The UK's chemical industry has given a cautious welcome to the government's national allocation plan (NAP) for Phase 2 of the EU Emissions Trading Scheme (ETS), warning pharma could see a rise in the price of active pharmaceutical ingredients (APIs) and intermediates.
The Chemical Industries Association (CIA) concedes that manufacturing escapes direct cost increases from the second phase of the scheme but claims it is inevitable that higher indirect costs will be transmitted through the electricity market.
This is because the plan requires additional carbon emissions reductions from the electricity supply industry (ESI) and also proposes to auction a margin of their allowances rather than allocate them for free.
Phase 2 of the ETS runs from 2008 to 2012 to coincide with the first Kyoto Commitment Period, during which the industry is allocated emissions 'allowances', equivalent to a tonne of carbon dioxide, which can be traded, encouraging companies which can reduce emissions to do so cheaply and sell their unused allowances.
"How much prices of pharmaceutical raw materials rise depends on the extent to which producers have suffered increased costs from the creation of a market price for CO2 and are able to pass them on, though their ability to pass through is likely to have been limited by exposure to international competition," Nick Sturgeon, manager of the CIA's Broking and Trading Agency (CIABATA), told In-PharmaTechnologist.com.
"In fact, a number of pharmaceutical sites are covered by the ETS so are directly impacted by the scheme."
The higher prices that pharma may face though will be mainly down to the electricity industry passing on its increased expenses to chemical firms.
What is more, imposition of tougher targets on the ESI will encourage more switching from coal to gas as the primary energy source, aggravating the acute problems already being experienced in the UK gas market.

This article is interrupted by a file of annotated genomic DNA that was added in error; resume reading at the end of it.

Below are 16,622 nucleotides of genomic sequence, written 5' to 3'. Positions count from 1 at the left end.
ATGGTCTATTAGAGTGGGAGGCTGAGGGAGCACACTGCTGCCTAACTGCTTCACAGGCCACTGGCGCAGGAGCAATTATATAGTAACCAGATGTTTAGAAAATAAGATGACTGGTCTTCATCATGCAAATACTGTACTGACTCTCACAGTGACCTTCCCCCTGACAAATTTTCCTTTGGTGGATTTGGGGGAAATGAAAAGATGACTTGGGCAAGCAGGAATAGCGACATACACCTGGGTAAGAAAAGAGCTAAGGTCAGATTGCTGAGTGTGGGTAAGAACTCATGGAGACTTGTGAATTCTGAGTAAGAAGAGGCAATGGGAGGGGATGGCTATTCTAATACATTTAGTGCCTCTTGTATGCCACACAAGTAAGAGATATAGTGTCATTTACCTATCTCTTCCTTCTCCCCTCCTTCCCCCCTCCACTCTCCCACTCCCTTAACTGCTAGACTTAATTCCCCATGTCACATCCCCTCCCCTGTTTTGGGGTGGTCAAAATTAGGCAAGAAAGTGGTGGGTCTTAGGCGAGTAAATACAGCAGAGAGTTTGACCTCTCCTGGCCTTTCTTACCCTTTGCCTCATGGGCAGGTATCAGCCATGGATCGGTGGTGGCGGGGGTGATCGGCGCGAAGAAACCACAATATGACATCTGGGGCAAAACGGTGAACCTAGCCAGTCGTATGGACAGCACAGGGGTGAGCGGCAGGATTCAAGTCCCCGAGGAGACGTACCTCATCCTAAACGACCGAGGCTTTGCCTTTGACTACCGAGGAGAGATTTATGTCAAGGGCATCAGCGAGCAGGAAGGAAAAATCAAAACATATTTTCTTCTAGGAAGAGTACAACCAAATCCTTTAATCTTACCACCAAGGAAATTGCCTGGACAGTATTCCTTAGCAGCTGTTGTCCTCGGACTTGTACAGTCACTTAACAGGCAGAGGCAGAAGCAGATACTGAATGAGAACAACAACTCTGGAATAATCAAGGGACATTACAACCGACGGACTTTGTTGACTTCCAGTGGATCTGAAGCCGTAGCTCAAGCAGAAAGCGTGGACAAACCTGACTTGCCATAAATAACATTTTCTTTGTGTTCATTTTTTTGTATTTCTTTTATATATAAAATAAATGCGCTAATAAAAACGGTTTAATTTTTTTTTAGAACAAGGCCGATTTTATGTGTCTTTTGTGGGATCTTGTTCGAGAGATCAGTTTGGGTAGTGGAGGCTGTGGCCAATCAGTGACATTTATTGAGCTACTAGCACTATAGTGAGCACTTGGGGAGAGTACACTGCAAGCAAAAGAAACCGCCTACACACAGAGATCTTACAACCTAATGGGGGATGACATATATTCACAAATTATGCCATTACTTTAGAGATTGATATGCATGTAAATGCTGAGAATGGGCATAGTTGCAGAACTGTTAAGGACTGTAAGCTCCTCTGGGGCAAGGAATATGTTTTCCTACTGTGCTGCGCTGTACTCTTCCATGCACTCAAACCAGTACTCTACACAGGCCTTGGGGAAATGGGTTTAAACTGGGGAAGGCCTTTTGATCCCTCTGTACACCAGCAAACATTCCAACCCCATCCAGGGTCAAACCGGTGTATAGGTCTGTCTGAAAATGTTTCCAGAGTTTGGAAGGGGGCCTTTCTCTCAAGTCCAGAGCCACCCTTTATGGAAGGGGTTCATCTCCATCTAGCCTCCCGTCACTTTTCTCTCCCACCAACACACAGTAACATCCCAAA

Supply problems last winter in Britain triggered record high spot market prices and many energy intensive manufacturers were forced to curtail production, so as a result forward wholesale prices for the next three winters are all well above those available to competitors in continental Europe and elsewhere, according to the CIA.
The chemical industry is currently in phase 1 of ETS which covers the chemical sector, including pharma, to the extent of on-site energy activities with a thermal input rating of more than 20MW - that is boilers, combined heat and power (CHP) and electricity generators.
"We believe that in phase 1 the ESIs have passed through both the majority of their incurred CO2 costs - incurred through their allocation shortfall - and the opportunity cost - of holding and not selling their free allocation," Sturgeon said.
"They are able to do this because they are not exposed to international competition and this will continue in phase 2 and may increase through the impact of auctioning."
The total cost to chemicals is estimated at £100m (€143m) in phase 1 and while this was significantly below the impact on electricity costs from increased oil and gas prices, it was still equivalent to the full cost of the climate change levy before the 80 per cent relief the industry got though participation in the climate change agreements.
The CIA says the greatest potential for reduction now lies with commerce, transport and households, which are not covered by the ETS and therefore enjoy a lesser impact from climate change measures.